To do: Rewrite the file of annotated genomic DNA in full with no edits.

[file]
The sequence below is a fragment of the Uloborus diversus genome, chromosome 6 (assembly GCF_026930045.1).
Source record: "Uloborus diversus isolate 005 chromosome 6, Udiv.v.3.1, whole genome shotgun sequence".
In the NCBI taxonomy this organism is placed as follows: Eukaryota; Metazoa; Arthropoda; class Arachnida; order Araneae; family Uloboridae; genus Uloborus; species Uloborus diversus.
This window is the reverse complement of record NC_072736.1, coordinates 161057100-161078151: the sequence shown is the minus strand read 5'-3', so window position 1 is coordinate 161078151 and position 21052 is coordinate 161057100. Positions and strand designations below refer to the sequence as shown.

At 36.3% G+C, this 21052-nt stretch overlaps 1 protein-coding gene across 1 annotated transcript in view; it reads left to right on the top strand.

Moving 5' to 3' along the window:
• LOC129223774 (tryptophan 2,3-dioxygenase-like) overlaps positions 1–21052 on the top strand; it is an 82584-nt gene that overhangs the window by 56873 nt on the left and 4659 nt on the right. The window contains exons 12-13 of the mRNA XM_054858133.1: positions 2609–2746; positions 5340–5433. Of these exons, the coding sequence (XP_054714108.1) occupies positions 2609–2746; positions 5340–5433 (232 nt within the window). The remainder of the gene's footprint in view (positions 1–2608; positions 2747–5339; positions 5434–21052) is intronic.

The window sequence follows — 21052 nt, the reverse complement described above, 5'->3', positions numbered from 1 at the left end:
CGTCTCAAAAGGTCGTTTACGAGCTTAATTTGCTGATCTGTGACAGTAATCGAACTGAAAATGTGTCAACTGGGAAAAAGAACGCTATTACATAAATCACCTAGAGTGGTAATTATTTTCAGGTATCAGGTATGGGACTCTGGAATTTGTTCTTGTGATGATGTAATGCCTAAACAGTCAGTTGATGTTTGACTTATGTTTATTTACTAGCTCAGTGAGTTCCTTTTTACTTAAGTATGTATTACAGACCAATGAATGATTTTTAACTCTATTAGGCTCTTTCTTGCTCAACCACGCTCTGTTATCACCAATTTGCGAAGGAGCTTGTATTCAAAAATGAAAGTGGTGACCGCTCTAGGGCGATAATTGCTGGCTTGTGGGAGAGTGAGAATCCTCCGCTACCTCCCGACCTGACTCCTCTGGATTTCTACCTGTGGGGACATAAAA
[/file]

The sequence below is a fragment of the Uloborus diversus genome, chromosome 6 (assembly GCF_026930045.1).
Source record: "Uloborus diversus isolate 005 chromosome 6, Udiv.v.3.1, whole genome shotgun sequence".
In the NCBI taxonomy this organism is placed as follows: Eukaryota; Metazoa; Arthropoda; class Arachnida; order Araneae; family Uloboridae; genus Uloborus; species Uloborus diversus.
This window is the reverse complement of record NC_072736.1, coordinates 161057100-161078151: the sequence shown is the minus strand read 5'-3', so window position 1 is coordinate 161078151 and position 21052 is coordinate 161057100. Positions and strand designations below refer to the sequence as shown.

At 36.3% G+C, this 21052-nt stretch overlaps 1 protein-coding gene across 1 annotated transcript in view; it reads left to right on the top strand.

Moving 5' to 3' along the window:
• LOC129223774 (tryptophan 2,3-dioxygenase-like) overlaps positions 1–21052 on the top strand; it is an 82584-nt gene that overhangs the window by 56873 nt on the left and 4659 nt on the right. The window contains exons 12-13 of the mRNA XM_054858133.1: positions 2609–2746; positions 5340–5433. Of these exons, the coding sequence (XP_054714108.1) occupies positions 2609–2746; positions 5340–5433 (232 nt within the window). The remainder of the gene's footprint in view (positions 1–2608; positions 2747–5339; positions 5434–21052) is intronic.

The window sequence follows — 21052 nt, the reverse complement described above, 5'->3', positions numbered from 1 at the left end:
CGTCTCAAAAGGTCGTTTACGAGCTTAATTTGCTGATCTGTGACAGTAATCGAACTGAAAATGTGTCAACTGGGAAAAAGAACGCTATTACATAAATCACCTAGAGTGGTAATTATTTTCAGGTATCAGGTATGGGACTCTGGAATTTGTTCTTGTGATGATGTAATGCCTAAACAGTCAGTTGATGTTTGACTTATGTTTATTTACTAGCTCAGTGAGTTCCTTTTTACTTAAGTATGTATTACAGACCAATGAATGATTTTTAACTCTATTAGGCTCTTTCTTGCTCAACCACGCTCTGTTATCACCAATTTGCGAAGGAGCTTGTATTCAAAAATGAAAGTGGTGACCGCTCTAGGGCGATAATTGCTGGCTTGTGGGAGAGTGAGAATCCTCCGCTACCTCCCGACCTGACTCCTCTGGATTTCTACCTGTGGGGACATAAAA